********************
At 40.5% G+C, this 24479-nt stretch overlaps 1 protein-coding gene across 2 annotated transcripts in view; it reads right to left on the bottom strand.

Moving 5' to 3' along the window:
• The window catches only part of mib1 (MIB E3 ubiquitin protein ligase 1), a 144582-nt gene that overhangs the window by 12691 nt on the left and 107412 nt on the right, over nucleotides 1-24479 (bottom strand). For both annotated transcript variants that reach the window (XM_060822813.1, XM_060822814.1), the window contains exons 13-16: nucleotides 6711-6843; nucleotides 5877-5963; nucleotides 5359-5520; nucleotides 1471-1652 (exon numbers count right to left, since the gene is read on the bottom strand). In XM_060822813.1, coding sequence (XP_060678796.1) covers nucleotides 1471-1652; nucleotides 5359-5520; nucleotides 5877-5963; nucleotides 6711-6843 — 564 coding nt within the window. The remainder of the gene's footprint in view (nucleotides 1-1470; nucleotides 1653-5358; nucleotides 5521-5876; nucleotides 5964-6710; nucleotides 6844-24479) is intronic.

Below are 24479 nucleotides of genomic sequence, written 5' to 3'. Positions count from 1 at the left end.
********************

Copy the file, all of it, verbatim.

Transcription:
At 40.5% G+C, this 24479-nt stretch overlaps 1 protein-coding gene across 2 annotated transcripts in view; it reads right to left on the bottom strand.

Moving 5' to 3' along the window:
• The window catches only part of mib1 (MIB E3 ubiquitin protein ligase 1), a 144582-nt gene that overhangs the window by 12691 nt on the left and 107412 nt on the right, over nucleotides 1-24479 (bottom strand). For both annotated transcript variants that reach the window (XM_060822813.1, XM_060822814.1), the window contains exons 13-16: nucleotides 6711-6843; nucleotides 5877-5963; nucleotides 5359-5520; nucleotides 1471-1652 (exon numbers count right to left, since the gene is read on the bottom strand). In XM_060822813.1, coding sequence (XP_060678796.1) covers nucleotides 1471-1652; nucleotides 5359-5520; nucleotides 5877-5963; nucleotides 6711-6843 — 564 coding nt within the window. The remainder of the gene's footprint in view (nucleotides 1-1470; nucleotides 1653-5358; nucleotides 5521-5876; nucleotides 5964-6710; nucleotides 6844-24479) is intronic.

Below are 24479 nucleotides of genomic sequence, written 5' to 3'. Positions count from 1 at the left end.